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VR Interfaces: Ann Arbor Energy Recycling Foot


Overview of Ann Arbor Energy Recycling Foot

Developed by Ann Arbor engineers at the University of Michigan, a new (as of 2010) method of building prosthetic feet is being developed, in which the foot is able to reabsorb much of the energy of each impact. This is then transferred into power for the next step, in much the same way as the human ankle does. It looks likely that this approach may be the first such to successfully recreate the mechanics of the organic ankle.

In natural human motion, every time the heel impacts with the ground, energy is lost, transferred into the ground. Yet, the springy action of the ankle reclaims some of that energy every time the foot lifts off that ground. This is what prosthetics have typically been missing.

You can compensate for the effect of course, with powered ankles. Delivering additional power to motors on the joint, reclaims lost energy, giving the foot an extra oomph of push-off that comes close to replicating the effect of normal walking. Of course, to do that, requires a battery power source, and motor components in the foot itself, which adds to the bulk and weight of the foot, and thus making it harder to walk with them. In addition, adding such components multiplies manufacturing costs, taking such prosthesis out of budget range for many.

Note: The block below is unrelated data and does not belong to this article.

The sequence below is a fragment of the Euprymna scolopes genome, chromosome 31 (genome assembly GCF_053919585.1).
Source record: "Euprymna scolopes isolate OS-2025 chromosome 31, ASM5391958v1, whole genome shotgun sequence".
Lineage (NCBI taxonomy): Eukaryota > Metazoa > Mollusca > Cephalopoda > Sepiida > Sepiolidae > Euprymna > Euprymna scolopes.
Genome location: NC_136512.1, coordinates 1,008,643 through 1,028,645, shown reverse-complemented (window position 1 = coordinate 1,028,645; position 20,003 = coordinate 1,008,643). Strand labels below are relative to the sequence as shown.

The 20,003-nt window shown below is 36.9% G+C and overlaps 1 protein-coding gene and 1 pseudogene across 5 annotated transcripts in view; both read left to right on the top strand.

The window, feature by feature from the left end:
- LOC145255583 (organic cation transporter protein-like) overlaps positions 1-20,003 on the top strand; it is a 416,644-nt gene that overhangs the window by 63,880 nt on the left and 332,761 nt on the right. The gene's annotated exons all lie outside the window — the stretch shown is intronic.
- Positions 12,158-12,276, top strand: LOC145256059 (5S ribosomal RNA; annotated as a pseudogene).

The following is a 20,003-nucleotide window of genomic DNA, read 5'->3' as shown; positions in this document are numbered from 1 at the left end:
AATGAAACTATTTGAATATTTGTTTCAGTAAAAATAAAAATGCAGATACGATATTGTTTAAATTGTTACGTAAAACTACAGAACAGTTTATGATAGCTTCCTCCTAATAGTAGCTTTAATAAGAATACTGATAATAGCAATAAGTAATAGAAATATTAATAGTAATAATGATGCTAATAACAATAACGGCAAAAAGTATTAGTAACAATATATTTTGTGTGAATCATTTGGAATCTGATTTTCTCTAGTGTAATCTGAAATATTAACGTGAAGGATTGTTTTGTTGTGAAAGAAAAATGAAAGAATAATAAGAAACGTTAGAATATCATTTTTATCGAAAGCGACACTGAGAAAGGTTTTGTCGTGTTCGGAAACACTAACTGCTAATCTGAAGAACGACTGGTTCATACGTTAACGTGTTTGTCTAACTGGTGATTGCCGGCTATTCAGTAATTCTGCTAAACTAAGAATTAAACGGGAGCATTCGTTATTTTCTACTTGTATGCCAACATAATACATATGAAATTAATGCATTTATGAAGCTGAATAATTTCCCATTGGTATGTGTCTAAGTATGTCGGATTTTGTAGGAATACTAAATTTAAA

To replicate the natural way of handling the situation, would be to create a much lighter foot, much cheaper and simpler to manufacture, that lends itself well to natural walking rhythms.

It's not ideal yet of course. Based on measurements of changes in metabolic rate of test subjects, the Ann Arbor foot required 14% more energy per step than a natural foot would use. That sounds like significant wastage, until you factor in that the best we've been able to achieve previously was 23% more energy - even with a powered ankle.

To test it a prosthesis simulator was used, rather than finding individuals missing a foot.

A prosthesis simulator basically artificially immobilises the ankle and foot muscles via a rigid boot, with the prosthesis strapped below it. One of the disadvantages of this method is that it is significantly more difficult to obtain a natural gait when so encumbered, and that was factored into the results.

This is not a functional prosthetic of course - thus it's lack of name. The foot that has been developed is still at the proof of concept stage, and is being developed further, in the hope of being included in future prosthetic - and robotic - foot designs.

Further Reading

Recycling Energy to Restore Impaired Ankle Function during Human Walking

Design Schematics

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